Scandals highlight what’s at stake in ANC race

2017-09-10 06:00
Rapule Tabane

Rapule Tabane

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In the past few months, ANC secretary-general Gwede Mantashe has garnered the support of many by saying President Jacob Zuma must go, only to irritate them by qualifying his statement with an apparent backtrack – saying Zuma’s ousting would only serve to split the ANC.

As a result, Mantashe has confounded his fellow Zuma critics, who have called for the president’s immediate recall.

At two ANC national executive committee meetings, he refused to support a motion of no confidence in the president, saying those who were pushing for it did not have a clear plan to counter the severe repercussions that could ensue from forcing Zuma out.

Mantashe is the engine of the party and knows more about its internal dynamics than other ANC leaders. The grim prospect facing the party is that more divisions will occur. These have come into glaring focus in KwaZulu-Natal in particular. Here, business is booming for hit men, who are bumping off ANC councillors almost every second week, with no consequences.

So, Mantashe may be closer to the truth than he knows. Some of the eight or so contenders for the ANC presidency may be standing on that ticket only for the purpose of negotiating a seat for themselves in the top six – or top eight, as has been proposed. However, for one or two of the candidates, this is an all-or-nothing situation.

Candidates such as the two current frontrunners – Deputy President Cyril Ramaphosa and former African Union Commission head Nkosazana Dlamini-Zuma – may have nothing to lose by standing other than thwarted personal ambition. It is their backers who may be too invested in the race.

This pertains to Zuma in particular. He faces a hostile retirement if any candidate other than Dlamini-Zuma becomes the next president. Zuma has so far successfully ducked all legal cases pending against him, but he will be vulnerable once he is out of office.

It is little wonder, then, that media scandals about the candidates are starting to break in their numbers. These can be seen as dirty tricks taking root ahead of the ANC’s December elective conference.


The sex scandal dogging Ramaphosa has been widely regarded as a media ploy to try to discredit him. The point is not whether the story is true, it has to do with the timing.

The reason that scrupulous journalists will treat any scandalous information brought to them with caution rests on the possibility that, for example, someone knew all along that Ramaphosa was allegedly engaged in extramarital affairs, but waited until the first few days of the opening of nominations by branches to try to besmirch him in the eyes of ANC members – and the public.

It is not that the media will not run such stories. The point is, stories like these will be treated within the context in which they are presented.

So, to those who are sitting with information, waiting for a chance to throw dirt on one of the candidates – for their own benefit and to give their favoured candidate the advantage – do not be surprised if your scandal not gain as much traction as you expected. Any sensational or scandal-riddled story that breaks around the presidential candidates will fail to have as much effect as it would have had the incident happened before this month, when nominations opened.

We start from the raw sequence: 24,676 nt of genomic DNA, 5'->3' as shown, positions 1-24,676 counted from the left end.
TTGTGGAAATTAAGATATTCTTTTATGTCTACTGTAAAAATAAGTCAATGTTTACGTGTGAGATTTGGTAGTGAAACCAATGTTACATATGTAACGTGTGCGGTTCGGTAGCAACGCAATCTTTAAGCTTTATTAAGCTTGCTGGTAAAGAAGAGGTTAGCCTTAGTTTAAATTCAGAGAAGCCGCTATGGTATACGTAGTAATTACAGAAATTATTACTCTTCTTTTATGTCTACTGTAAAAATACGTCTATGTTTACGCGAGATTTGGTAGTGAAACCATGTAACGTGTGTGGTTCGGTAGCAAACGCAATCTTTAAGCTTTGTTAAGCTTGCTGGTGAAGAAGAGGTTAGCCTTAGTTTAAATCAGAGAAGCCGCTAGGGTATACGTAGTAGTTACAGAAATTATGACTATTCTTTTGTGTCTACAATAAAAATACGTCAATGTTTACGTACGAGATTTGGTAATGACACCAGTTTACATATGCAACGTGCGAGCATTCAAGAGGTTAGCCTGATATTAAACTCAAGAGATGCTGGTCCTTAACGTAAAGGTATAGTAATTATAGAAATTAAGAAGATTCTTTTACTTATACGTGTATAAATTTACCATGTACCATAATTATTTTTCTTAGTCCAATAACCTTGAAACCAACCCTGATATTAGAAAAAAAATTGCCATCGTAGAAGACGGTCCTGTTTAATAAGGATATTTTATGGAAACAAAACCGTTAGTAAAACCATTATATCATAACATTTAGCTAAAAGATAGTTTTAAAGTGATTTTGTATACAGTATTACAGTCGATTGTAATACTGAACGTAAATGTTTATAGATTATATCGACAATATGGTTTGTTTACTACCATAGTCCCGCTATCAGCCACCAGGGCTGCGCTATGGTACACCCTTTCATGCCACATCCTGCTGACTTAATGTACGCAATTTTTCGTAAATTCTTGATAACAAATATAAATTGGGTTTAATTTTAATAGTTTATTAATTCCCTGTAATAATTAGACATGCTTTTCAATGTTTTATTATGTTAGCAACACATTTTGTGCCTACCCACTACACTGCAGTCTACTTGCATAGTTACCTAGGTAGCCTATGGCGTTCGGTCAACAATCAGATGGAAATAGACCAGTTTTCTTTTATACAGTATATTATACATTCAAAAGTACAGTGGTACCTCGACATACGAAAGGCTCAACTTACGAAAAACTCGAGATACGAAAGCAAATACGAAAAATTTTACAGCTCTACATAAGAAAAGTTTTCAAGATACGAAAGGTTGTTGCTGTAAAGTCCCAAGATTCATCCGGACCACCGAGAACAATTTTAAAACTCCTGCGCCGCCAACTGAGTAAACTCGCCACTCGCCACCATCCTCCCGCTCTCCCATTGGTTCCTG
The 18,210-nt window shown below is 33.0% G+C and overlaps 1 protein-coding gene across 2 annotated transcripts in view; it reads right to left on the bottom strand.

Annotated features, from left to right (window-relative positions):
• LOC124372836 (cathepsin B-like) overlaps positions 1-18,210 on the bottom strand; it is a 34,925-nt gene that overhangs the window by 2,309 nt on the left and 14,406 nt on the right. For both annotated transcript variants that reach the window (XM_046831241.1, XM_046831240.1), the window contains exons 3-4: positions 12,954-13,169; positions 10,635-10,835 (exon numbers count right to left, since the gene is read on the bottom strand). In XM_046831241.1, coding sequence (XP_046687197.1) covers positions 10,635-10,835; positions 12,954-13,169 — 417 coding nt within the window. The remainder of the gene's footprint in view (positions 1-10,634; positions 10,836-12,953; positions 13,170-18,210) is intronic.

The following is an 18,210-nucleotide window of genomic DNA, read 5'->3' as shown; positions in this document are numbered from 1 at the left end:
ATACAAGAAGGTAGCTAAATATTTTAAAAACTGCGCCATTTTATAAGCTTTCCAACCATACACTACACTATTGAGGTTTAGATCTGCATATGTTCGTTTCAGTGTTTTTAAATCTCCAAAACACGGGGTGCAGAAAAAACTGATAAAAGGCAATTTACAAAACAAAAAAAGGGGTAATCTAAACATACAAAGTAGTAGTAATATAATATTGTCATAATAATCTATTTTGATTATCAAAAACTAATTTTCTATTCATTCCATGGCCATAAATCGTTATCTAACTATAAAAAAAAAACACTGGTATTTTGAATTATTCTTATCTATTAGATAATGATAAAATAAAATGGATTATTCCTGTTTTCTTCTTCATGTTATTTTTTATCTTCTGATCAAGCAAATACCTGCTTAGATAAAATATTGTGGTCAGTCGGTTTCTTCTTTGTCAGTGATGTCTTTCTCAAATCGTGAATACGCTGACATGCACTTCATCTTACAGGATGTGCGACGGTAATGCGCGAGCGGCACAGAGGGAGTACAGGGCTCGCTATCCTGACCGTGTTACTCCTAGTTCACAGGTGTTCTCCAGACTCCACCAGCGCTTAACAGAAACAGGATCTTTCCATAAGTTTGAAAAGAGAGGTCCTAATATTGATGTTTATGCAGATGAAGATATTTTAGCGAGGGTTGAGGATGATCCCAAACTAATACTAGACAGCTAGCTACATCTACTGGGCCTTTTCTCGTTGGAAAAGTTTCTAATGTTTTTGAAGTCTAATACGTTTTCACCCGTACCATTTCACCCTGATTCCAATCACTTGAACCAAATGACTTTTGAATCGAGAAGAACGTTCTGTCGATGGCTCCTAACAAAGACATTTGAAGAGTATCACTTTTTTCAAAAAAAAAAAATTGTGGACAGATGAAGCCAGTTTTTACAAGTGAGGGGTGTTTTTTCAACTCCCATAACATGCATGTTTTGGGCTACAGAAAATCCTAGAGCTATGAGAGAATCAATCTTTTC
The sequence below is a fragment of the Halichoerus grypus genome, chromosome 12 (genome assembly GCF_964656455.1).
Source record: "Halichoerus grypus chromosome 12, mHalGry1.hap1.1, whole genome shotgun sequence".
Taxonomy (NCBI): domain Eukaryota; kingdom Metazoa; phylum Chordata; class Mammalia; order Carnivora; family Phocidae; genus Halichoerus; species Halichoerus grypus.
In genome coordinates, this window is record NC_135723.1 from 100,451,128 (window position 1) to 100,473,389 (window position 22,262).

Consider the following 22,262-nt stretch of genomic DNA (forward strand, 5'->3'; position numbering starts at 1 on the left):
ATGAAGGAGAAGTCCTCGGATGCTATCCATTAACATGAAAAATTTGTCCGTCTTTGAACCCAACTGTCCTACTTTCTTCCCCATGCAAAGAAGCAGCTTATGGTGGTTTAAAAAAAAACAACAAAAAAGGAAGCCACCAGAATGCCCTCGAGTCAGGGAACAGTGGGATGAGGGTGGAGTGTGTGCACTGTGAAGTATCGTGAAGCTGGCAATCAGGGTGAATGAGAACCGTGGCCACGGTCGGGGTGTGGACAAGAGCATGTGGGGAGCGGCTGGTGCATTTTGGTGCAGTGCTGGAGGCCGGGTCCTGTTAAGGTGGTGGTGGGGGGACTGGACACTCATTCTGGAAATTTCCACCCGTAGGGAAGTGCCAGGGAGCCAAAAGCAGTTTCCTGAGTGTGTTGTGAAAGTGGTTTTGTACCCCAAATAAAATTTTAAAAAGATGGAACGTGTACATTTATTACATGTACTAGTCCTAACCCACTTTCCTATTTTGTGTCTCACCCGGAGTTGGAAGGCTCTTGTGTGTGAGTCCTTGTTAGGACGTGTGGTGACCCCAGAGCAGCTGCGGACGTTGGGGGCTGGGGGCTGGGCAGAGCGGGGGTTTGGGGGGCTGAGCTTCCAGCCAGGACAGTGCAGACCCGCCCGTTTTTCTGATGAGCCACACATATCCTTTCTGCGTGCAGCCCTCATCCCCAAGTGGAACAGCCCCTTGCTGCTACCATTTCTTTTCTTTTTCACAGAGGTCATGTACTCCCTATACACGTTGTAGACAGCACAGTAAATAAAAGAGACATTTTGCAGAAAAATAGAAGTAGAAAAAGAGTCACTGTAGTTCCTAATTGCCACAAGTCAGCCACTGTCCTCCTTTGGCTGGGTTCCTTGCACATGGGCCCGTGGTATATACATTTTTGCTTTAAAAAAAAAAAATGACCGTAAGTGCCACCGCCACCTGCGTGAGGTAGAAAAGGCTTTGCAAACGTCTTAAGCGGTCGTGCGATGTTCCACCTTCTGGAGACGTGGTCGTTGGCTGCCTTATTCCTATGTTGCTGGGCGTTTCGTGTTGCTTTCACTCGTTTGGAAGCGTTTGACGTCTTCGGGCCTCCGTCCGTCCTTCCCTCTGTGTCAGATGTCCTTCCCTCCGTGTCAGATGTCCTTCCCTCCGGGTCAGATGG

This does not mean the implicated people are exonerated for any wrongdoing. If it is a legal matter, the law must still take its course. If it is embarrassing personal conduct, shame will be visited upon the culprits. My cautionary note is that any such story is unlikely to sway candidates for the ANC conference. As for editors, if they are of an honest disposition, they will treat any such leaks that land in their inboxes with the necessary circumspection.

But any person – from campaign managers and lobbyists to the governing party’s security structures – who is bent on manipulating the choice of candidate and the outcomes is in for a surprise.

This time, the ANC has set up measures to prevent branch members from being forced to align themselves with regional and provincial preferences. This will go some way towards stopping the conference from being disrupted by disgruntled groups.

Mantashe has said he does not see how anyone can force the collapse of the conference. And he has downplayed complaints raised in provinces, saying they do not necessitate its postponement. But the possibility remains that some attendees may try to frustrate proceedings.

And if push comes to shove, the violent scenes we have seen at branch meetings may seem like nothing compared with scenes that could play out on the national stage. This is because there are two types of aspirant ANC leaders: those who want to steer the party and the country out of trouble; and those who have too much to lose if they or their proxies fail to gain a footing. The latter are determined to win, by hook or by crook.


Do you agree that winning at all costs is crucial for those vying for the ANC presidency in December?

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Read more on:    anc  |  gwede mantashe

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